Georges-Hunt takes a (long) shot at making the Celtics' roster


Georges-Hunt takes a (long) shot at making the Celtics' roster

We've been taking a look at each player at the Celtics roster: Their strengths and their weaknesses, their ceiling and their floor. We conclude today with Marcus Georges-Hunt

BOSTON -- Who is Marcus Georges-Hunt?
Many within Celtics Nation sprinted to Google or whatever your search engine of choice is, to find out as much as they could about the former Georgia Tech standout, who signed a training camp deal with the Boston Celtics. 

RELATED: Click here for more Ceiling-to-Floor profiles.
Here’s the skinny:
Georges-Hunt is a 6-foot-5 college combo guard who has shown an ability to play -- and play well -- whatever position where he's needed in order for his team to be successful.
But there’s little hope that the undrafted Georges-Hunt will see a similar career trajectory as a professional.
But, hey, he has a training camp invite (after playing on Brooklyn’s summer league team, where he averaged 2.8 points in four games) which says he’s a player the Celtics deem at least worth taking a closer look at for the Maine Red Claws in training camp.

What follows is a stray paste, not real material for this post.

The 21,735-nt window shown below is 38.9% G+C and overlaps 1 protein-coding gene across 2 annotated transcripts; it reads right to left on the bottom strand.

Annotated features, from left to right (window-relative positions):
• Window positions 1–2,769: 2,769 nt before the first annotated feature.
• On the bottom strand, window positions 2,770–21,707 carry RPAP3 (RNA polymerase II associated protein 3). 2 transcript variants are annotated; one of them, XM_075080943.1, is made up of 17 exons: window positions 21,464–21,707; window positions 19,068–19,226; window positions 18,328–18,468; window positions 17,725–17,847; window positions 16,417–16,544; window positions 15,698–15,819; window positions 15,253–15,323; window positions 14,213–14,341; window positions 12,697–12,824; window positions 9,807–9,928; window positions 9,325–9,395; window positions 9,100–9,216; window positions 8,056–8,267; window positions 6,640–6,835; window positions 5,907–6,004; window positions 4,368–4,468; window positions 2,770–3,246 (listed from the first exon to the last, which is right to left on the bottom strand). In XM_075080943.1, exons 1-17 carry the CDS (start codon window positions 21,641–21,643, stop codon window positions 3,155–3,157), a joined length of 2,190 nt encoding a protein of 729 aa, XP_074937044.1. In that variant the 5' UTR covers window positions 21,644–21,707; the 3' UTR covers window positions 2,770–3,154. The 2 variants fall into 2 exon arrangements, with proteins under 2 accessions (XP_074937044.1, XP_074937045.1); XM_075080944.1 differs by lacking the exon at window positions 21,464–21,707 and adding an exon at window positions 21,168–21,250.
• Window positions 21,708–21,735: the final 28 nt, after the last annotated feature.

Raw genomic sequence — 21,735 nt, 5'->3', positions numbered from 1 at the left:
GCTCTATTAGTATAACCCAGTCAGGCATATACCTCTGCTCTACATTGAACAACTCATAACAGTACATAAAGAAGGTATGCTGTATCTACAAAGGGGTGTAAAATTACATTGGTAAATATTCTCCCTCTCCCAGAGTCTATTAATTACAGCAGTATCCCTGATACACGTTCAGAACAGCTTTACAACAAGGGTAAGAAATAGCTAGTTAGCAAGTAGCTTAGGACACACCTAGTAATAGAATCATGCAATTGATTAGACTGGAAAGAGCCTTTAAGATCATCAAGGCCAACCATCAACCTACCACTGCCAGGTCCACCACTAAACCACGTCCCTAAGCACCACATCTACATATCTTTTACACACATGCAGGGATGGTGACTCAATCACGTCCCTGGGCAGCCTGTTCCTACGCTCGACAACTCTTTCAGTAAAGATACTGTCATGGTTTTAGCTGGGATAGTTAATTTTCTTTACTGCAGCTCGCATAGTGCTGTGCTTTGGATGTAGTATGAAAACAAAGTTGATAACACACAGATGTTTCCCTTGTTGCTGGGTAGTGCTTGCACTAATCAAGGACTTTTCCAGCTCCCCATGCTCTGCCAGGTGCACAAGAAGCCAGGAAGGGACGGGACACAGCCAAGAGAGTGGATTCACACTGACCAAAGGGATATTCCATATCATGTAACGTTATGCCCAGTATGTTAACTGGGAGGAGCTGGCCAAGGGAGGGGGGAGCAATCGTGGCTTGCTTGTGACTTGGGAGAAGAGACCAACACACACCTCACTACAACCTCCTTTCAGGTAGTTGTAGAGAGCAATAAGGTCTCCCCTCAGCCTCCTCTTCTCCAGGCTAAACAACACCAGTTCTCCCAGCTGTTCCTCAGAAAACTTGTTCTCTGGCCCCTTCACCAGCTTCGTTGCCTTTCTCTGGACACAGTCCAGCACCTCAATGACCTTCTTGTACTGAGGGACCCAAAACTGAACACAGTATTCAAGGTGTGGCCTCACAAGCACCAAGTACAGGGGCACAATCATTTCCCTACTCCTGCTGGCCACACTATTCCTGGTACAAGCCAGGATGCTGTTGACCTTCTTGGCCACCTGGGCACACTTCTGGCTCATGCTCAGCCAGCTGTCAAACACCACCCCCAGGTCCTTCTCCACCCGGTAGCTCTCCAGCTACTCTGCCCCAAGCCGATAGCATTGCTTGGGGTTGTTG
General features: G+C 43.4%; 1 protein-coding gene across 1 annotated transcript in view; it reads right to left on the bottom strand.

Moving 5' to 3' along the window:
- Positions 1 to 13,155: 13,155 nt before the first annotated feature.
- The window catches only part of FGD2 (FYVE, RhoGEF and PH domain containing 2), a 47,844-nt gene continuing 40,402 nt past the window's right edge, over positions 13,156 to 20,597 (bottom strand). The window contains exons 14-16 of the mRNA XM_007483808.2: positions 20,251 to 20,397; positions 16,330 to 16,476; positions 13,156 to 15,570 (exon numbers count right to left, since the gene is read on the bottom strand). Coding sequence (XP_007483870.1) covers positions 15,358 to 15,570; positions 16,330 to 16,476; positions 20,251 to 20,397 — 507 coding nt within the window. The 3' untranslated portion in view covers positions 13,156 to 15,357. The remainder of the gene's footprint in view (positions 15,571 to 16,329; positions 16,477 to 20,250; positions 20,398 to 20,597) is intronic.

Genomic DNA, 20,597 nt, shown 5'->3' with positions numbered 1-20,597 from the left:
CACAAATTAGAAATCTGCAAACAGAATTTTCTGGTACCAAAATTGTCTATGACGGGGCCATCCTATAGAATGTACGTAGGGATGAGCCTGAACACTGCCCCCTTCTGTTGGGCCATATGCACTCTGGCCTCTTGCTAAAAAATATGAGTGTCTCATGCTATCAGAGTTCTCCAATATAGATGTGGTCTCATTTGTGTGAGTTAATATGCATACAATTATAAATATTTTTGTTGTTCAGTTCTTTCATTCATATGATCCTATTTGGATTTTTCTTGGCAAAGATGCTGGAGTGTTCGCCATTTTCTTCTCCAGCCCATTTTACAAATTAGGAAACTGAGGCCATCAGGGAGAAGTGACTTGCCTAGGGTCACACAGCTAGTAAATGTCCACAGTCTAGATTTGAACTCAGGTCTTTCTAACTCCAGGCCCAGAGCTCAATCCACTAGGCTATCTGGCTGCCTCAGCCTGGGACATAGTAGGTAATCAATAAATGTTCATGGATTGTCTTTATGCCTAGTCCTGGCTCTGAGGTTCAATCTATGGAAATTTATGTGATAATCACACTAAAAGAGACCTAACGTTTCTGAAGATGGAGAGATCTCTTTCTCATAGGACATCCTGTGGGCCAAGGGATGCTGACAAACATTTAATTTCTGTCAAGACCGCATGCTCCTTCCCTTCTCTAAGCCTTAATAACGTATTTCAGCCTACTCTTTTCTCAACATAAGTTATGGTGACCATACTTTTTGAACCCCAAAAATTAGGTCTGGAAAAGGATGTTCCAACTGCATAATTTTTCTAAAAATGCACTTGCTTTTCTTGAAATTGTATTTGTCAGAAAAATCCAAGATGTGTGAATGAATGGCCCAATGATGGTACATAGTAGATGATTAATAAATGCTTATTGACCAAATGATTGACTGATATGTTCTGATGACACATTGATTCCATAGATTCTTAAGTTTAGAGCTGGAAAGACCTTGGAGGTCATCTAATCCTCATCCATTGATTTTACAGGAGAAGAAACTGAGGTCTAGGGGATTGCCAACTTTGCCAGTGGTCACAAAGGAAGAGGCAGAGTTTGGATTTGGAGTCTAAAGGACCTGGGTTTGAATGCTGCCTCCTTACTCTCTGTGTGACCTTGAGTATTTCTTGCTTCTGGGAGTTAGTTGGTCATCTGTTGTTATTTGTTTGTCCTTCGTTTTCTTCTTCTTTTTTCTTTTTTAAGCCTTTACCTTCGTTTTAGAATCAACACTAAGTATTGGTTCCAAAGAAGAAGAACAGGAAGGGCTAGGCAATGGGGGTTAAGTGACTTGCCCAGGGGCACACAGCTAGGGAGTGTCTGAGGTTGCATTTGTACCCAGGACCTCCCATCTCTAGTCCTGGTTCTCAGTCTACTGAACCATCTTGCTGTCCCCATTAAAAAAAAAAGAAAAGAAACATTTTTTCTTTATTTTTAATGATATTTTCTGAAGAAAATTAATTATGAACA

The Ceiling for Georges-Hunt: 15-man roster
Georges-Hunt would have to play the absolute best basketball of his life and chances are that still won’t be enough for him to move up the depth chart past the slew of players on the bubble who have guaranteed or partially guaranteed deals such as his (he’ll get $25,000 if he’s cut).
The one thing Georges-Hunt showed in college was a steady level of improvement in most categories. 
A double-digit scorer in each of his four seasons at Georgia Tech, Georges-Hunt’s scoring average went from 10.8 as a freshman to a career-best 16.7 points as a senior.
And in his final season, he connected on 34.2 percent of his 3s, shot 82.3 percent from the free-throw line and dished out 3.3 assists per game -- all career highs.
Georgia Tech moved him to the point guard position on Jan. 9 against Virginia. From that point on, he averaged 17.9 points and 3.8 assists per game.
Georges-Hunt’s versatility is indeed one of his strengths, but the 22-year-old will be hard-pressed to showcase that in camp with a Celtics team that’s extremely deep on the perimeter as well as at the wing position. 
The Floor for Georges-Hunt: D-League or overseas
Georges-Hunt was the last player signed by Boston and in all likelihood he’ll be the first cut. The greatest benefit for him is that being around the Celtics coaching staff and learning their system will benefit him greatly if he’s waived and then decides to sign with the Maine Red Claws.